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Old 11th September 2004, 01:39 PM   #11
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Just adjust your bias for 25-30% max Pa(idle).
I don't understand what do you mean.Can you make it clearly for me?

If I go with 420 to 450V Va there will be changes to anode voltages at the first stage and the phase splitter.I thing that this will effect the charectistics of these stages.What do you thing?

Sorry for the newbie questions.But I'd like to learn.
Thanks
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Old 11th September 2004, 11:05 PM   #12
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No problem! We all began somewhere

Pa is "Anode dissipation" Pa(idle) means "Anode dissipation with zero signal input". This is the vacuum tube equivalent to "Quiescent" current or power in solid-state amps (Iq, Pq).

Biasing your amps for a certain power just means multiplying your anode current by the anode voltage. So, for 25% Pa @ 450V, you get:

(25/4)/450V = ~14mA per tube at idle.

However, do experiment with values. The figure I gave you is a guesstimate for your setup and is book-standard for AB1. Try biasing the tubes as high as 60% Pa (which is almost pure class-A) and see what sound you like.

As for your driver section, yes, it'll slightly change the operating conditions, hence sound. Your 10K resistor decoupling the section is a good place to start, but try higher values for the sound you want. Even though the 12AT7 is rated 330V maximum Va, several friends and I have run them up to +520V with only a 20% degredation in tube life.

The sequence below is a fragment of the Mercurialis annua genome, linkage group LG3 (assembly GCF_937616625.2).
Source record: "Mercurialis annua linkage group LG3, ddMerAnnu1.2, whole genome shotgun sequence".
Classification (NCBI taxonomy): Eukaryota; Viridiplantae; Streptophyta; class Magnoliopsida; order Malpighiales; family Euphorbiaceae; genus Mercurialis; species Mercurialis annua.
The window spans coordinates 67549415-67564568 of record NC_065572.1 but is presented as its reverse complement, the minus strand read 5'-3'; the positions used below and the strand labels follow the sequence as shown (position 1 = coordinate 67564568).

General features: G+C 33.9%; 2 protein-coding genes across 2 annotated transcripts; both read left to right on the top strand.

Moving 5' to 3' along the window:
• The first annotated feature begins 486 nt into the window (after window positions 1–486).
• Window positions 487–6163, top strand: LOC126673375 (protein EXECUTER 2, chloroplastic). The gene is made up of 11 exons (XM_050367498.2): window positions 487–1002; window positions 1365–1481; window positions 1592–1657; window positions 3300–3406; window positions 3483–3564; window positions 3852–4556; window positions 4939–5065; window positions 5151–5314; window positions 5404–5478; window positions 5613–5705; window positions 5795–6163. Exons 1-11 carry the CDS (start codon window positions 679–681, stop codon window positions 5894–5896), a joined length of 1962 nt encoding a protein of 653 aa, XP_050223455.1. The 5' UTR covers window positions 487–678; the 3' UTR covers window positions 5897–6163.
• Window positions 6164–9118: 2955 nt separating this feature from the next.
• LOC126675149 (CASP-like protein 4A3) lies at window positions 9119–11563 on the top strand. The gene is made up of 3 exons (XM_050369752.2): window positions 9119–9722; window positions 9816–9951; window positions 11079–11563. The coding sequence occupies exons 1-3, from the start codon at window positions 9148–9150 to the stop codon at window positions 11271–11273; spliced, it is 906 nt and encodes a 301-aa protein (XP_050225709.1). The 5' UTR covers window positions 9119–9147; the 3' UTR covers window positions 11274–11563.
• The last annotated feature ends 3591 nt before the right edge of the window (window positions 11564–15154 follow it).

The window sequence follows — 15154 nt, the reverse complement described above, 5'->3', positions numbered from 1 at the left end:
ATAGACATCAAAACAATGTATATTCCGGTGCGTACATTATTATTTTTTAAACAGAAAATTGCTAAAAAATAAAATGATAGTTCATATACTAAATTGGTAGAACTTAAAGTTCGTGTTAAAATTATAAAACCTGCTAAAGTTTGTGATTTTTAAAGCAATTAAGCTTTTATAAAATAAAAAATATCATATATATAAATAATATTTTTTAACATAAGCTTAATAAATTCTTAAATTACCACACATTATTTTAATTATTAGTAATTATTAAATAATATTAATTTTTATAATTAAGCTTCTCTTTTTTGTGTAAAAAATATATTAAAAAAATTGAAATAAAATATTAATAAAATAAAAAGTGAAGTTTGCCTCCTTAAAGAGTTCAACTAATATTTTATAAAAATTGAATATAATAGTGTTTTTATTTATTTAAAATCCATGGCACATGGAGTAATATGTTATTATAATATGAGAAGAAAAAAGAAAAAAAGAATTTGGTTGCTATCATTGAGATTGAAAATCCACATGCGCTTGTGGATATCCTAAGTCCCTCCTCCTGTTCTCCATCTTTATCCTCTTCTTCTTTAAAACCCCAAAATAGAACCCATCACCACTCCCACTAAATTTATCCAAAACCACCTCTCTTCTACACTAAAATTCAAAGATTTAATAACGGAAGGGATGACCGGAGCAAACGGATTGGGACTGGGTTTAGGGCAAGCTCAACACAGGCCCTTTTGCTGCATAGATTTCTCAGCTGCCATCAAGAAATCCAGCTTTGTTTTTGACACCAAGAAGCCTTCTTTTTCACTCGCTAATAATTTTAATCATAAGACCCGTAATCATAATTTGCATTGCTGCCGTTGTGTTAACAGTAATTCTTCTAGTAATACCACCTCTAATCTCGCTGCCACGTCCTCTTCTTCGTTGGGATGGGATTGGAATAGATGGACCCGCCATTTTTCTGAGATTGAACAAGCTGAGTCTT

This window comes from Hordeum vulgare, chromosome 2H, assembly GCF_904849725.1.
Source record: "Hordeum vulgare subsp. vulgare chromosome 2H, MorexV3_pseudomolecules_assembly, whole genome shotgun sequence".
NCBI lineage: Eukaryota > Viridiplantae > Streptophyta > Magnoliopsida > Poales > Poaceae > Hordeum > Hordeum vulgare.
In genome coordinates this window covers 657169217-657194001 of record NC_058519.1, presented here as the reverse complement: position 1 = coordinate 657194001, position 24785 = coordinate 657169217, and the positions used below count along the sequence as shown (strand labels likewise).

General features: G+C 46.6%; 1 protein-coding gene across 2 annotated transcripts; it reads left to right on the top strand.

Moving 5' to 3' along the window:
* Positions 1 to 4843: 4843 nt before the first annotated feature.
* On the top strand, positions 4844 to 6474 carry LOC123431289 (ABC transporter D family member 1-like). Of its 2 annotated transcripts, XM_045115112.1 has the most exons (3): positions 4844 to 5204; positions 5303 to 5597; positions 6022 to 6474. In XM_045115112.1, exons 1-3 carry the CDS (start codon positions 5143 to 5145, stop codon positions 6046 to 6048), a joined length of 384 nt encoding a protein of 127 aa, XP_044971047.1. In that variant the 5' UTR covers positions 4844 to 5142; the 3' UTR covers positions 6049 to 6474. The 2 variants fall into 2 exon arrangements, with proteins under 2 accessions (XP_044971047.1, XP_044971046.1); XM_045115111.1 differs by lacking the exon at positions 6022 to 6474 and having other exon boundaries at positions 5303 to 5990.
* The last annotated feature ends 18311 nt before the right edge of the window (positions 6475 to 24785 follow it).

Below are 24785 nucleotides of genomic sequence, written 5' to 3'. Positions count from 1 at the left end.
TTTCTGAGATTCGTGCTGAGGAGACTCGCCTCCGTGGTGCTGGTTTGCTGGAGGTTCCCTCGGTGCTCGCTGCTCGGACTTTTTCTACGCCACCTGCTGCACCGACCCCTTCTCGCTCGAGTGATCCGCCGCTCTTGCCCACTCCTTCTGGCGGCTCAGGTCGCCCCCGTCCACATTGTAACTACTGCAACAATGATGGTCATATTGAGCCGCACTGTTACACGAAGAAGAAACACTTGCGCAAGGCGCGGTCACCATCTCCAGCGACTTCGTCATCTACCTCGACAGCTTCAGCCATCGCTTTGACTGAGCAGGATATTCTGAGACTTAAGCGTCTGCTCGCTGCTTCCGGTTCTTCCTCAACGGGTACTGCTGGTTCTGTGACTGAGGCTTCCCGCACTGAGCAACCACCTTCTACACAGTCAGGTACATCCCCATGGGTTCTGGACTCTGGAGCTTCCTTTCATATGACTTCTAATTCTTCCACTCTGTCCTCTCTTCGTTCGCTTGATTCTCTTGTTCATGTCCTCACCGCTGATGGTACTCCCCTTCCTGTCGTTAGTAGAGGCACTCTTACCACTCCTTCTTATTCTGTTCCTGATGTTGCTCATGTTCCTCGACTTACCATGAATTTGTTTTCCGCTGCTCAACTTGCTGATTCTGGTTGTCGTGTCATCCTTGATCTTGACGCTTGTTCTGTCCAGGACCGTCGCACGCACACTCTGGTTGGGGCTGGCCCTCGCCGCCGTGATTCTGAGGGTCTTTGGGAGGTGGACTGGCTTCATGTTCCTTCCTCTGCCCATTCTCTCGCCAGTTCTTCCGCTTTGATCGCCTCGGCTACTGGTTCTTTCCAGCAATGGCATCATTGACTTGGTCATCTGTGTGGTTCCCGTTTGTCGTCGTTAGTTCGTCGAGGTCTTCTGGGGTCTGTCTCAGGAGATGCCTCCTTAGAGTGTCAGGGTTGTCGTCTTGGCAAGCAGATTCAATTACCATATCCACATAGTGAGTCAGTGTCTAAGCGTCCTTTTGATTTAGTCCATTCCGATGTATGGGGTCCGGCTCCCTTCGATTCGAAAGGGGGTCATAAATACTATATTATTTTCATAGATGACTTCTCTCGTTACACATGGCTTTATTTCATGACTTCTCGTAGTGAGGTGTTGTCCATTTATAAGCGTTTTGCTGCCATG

Here's also a short reference for you as to audio classes:

Class-A: Tube conducts 100% of cycle, plate current does not vary from minimum to maximum power. Pa(idle) is usually run at 90% of maximum. Suitable for single-ended as well as push-pull amps.

Class-AB: Tube conducts less than 100% of cycle, but more than 50%. Plate current varies widely from minimum to maximum power. Pa(idle) is usually run anywhere from 25 to 50% of maximum. Suitable for push-pull amps, or single-ended units with creative NFB techniques.

Class-B: Tube conducts 50% of cycle. Plate current varies widely from minimum to maximum power. Pa(idle) is usually run at less than 15% of maximum (depends on tube type). Suitable for push-pull amps only.

There are also numbers that can appear after the classes, 1 or 2. 1 means no grid current is drawn and no power is needed from the driver. 2 means grid current is drawn and power is needed from the driver. While grid current adds distortion, it does increase the efficiency of an amplifier and NFB usually cancells out the distortion.

Hope this helps
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Old 13th September 2004, 01:05 AM   #13
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@Geek

Thank you for the detailed explanation!

I donít know if Iíll use 6L6,yet ( What do you say about EL34? I donít know which tube to choose,EL34 or 6L6).

If I choose 6L6 Iíll try ultra linear AB1 at 450V. But Iíd like to ask you one more question. Go with self bias or fixed bias? And why?

What about NFB? How much NFB to try?
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Old 13th September 2004, 06:47 AM   #14
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Originally posted by resident
Thank you for the detailed explanation!
Yer welcome! That's what we're here for


Quote:
I donít know if Iíll use 6L6,yet ( What do you say about EL34? I donít know which tube to choose,EL34 or 6L6).
Both are great sounding tubes. Some like EL34 better, others 6L6. I like both.


Quote:
Go with self bias or fixed bias? And why?
I like fixed bias for PP because of in operation flexibility and you don't need perfectly matched tubes. You also can squeak a little more power out of the tubes too.

Self-bias is also great, especially for SE amps. The circuit simplicity also lends itself for more reliability.


Quote:
What about NFB? How much NFB to try?
Audiophoolery metaphysics aside, try your amp with no NFB. If it's stable (no oscillations, especially ultrasonic ones) and you like the sound, go for it.

I like a little NFB myself to "mellow" out the superfast transient responses. Rule-of-thumb is maximum 10 to 12 dB of NFB. I say use what % needed for you to enjoy the sound, since it's you that'll be listening to it all day
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